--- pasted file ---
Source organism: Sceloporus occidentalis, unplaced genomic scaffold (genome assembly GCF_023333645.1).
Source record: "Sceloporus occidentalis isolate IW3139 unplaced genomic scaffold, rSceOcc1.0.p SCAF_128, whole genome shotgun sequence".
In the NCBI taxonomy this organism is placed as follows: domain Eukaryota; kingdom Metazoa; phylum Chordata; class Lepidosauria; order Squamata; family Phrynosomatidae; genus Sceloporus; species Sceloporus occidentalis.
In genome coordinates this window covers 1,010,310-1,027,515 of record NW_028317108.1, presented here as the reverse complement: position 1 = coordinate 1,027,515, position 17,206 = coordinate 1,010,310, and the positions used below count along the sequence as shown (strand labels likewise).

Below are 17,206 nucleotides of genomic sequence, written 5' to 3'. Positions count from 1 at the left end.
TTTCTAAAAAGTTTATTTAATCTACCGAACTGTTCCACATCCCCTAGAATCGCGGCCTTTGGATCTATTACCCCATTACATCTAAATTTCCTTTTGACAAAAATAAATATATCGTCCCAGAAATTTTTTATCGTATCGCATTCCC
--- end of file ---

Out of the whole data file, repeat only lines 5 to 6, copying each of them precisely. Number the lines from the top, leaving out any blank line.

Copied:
Below are 17,206 nucleotides of genomic sequence, written 5' to 3'. Positions count from 1 at the left end.
TTTCTAAAAAGTTTATTTAATCTACCGAACTGTTCCACATCCCCTAGAATCGCGGCCTTTGGATCTATTACCCCATTACATCTAAATTTCCTTTTGACAAAAATAAATATATCGTCCCAGAAATTTTTTATCGTATCGCATTCCC